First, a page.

The mausoleum of National Conference founder Sheikh Mohammad Abdullah, who got Article 370 incorporated in the Indian Constitution, usually attracts a few visitors and more abuses.
These days, there are no visitors and only abuses.
Abdullah has for generations been the subject of scorn for Kashmir’s pro-azadi camp. With the provision of Article 370 that gave the state its special status now scrapped, the number of his admirers is bound to shrink further.
In drawing-room discussions and at shop-corner gatherings, many Kashmiris are cursing him for the fate that has befallen them.
The mausoleum of the Grand Old Man of Kashmir politics, once described by his admirers as the “tallest politician of the state” and the “Lion of Kashmir”, is a living testimony to his rise and fall.
“In normal times, we get some visitors. Only occasionally, like on Sheikh Sahab’s birth or death anniversary, hundreds would come. There has been no visitor in the past 10 days (after the scrapping of Jammu and Kashmir’s special status),” a policeman guarding the grave, on the western bank of the Dal Lake near the Hazratbal shrine, told The Telegraph.
“More than visitors, you get to see people on motorcycles or in cars hurling abuses. They say things like ‘Baba aaya jahannum (father be
in hell). This happened always, but is happening more often now,” the policeman added.
That is a far cry from 1983, when Abdullah commanded a lot of respect among a section of the population, with lakhs of people joining his last journey.
The Kashmir Valley is under curfew but a stretch of the road adjoining the grave is among the areas where restrictions have been eased, giving people the opportunity to pass that way.
In an irony of fate, Abdullah has no admirers on the other side of the azadi-India divide too. His son Farooq Abdullah is under house arrest and grandson Omar Abdullah is in jail. Both Farooq and Omar have been chief ministers.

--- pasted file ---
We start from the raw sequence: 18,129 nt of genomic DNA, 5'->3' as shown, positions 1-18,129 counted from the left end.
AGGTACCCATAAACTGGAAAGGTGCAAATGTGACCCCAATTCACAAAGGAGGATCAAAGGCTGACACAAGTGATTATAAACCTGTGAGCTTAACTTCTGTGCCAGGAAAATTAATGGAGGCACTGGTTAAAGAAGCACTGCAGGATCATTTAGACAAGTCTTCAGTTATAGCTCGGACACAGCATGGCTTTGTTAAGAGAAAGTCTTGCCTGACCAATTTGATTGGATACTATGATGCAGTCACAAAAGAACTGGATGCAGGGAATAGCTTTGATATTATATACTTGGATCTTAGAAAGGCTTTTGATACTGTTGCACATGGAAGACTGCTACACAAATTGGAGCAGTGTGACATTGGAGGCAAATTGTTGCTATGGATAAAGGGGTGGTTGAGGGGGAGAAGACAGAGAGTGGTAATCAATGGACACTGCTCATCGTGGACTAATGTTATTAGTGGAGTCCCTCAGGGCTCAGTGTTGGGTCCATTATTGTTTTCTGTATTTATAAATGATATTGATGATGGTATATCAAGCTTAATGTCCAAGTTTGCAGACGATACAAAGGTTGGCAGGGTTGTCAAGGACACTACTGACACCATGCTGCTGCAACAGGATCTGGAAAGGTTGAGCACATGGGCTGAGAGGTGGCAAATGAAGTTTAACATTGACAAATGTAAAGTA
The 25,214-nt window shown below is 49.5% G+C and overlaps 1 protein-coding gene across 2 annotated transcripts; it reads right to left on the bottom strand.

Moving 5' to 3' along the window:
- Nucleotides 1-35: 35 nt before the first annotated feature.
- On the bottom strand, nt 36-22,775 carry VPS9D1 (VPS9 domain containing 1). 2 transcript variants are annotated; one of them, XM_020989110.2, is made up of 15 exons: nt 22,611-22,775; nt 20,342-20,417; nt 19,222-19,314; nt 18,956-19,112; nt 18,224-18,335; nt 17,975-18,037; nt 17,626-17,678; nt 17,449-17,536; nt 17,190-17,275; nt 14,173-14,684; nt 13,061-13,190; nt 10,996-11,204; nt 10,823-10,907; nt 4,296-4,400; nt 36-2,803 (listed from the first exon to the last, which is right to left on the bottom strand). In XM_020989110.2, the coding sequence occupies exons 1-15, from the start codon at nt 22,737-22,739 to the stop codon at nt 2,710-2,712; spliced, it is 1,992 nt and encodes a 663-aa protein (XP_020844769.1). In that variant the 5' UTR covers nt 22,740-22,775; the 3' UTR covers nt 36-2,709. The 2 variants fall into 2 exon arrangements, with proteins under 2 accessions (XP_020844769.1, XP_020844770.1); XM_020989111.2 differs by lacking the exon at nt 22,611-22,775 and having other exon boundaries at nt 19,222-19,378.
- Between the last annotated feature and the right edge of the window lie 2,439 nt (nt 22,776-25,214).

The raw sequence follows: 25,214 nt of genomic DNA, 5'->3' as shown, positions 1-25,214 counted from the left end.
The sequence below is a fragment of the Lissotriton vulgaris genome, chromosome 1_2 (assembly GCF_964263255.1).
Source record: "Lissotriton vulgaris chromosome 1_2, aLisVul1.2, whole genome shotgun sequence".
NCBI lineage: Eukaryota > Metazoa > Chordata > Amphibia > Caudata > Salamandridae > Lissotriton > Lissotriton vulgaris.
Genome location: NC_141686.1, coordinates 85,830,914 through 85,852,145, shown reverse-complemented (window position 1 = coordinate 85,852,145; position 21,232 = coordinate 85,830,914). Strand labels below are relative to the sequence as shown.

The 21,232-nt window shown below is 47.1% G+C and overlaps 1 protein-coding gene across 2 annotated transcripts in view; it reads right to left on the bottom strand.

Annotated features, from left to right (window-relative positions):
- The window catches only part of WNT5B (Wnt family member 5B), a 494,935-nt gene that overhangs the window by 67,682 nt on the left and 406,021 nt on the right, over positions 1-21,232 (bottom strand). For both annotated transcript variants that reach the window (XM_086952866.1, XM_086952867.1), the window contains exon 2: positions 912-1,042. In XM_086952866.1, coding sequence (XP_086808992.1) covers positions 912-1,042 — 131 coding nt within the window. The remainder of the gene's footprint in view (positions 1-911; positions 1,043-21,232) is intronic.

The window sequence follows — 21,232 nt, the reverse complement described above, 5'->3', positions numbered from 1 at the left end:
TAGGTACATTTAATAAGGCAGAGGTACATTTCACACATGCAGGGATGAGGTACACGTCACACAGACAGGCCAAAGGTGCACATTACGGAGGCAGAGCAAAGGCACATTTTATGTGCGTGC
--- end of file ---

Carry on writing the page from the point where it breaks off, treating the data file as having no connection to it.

Mohammad Sultan, a diehard National Conference activist all his life, has sworn not to visit Sheikh Abdullah’s grave ever again.
“I have never abused him before but that man is responsible for our fate. He promised us a better life by choosing to accede with a secular and democratic India but history has proved him wrong,” the resident of the old city of Srinagar said.
Kashmir became a part of the country in October 1947 after the last Dogra monarch, Hari Singh, signed the instrument of accession with the Union of India.
But for many Kashmiris, Sheikh Abdullah is the real architect who, as one of the most popular leaders, lent his support to the document.
Kashmir owed it to Abdullah for incorporating Article 370 in the Indian Constitution, one of the reasons he became a hero or bab (father) to many in his generation and the next.
The later generations — preceding militancy and after — curse him for turning Jammu and Kashmir into an Indian state.
The NC founder was the prime minister of the state from 1948 to 1953, when he was deposed and sent to jail for reportedly espousing the azadi cause that year. He gave up the struggle in 1975 and opted for power, being then demoted to chief minister, which is seen as the beginning of his fall.
His popularity started dwindling in the late 1980s. He was publicly abused for the first time after a film on Libyan freedom fighter Omar Mukhtar was screened at Srinagar’s Regal Cinema. Abdullah’s pictures were torn.
The rise of militancy in 1989 was the last nail in the coffin of his popularity, turning him into a villain for many.
Militants had made a couple of futile attempts to desecrate his grave in the early 1990s. A concertina-wire fence was strung around the mausoleum during the 2008 summer agitation because of fears that pro-azadi protesters might damage his grave and that of his wife, Akbar Jahan, buried next to him.
Five men from the 20th battalion of the Indian Reserve Police guard the mausoleum round the clock. A chowkidar and three gardeners are employed for its upkeep.
Mohammad Saleem, the chowkidar at the grave for the past two decades, seems to be still an admirer of Abdullah, revealing how his spiritual powers used to heal the sick.
“There are both types of people, some venerate him and some hate him. I have seen people entering the premises (of the mausoleum) bare-foot out of veneration and offer fatiha (seek blessings for him),” Saleem said.
One of the policemen guarding the grave, however, said they feared violence at the mausoleum if Kashmir erupted again.
The establishment has not withdrawn or downgraded the mausoleum’s security, as is the case with many pro-India politicians from his party and other outfits. Many others have been jailed.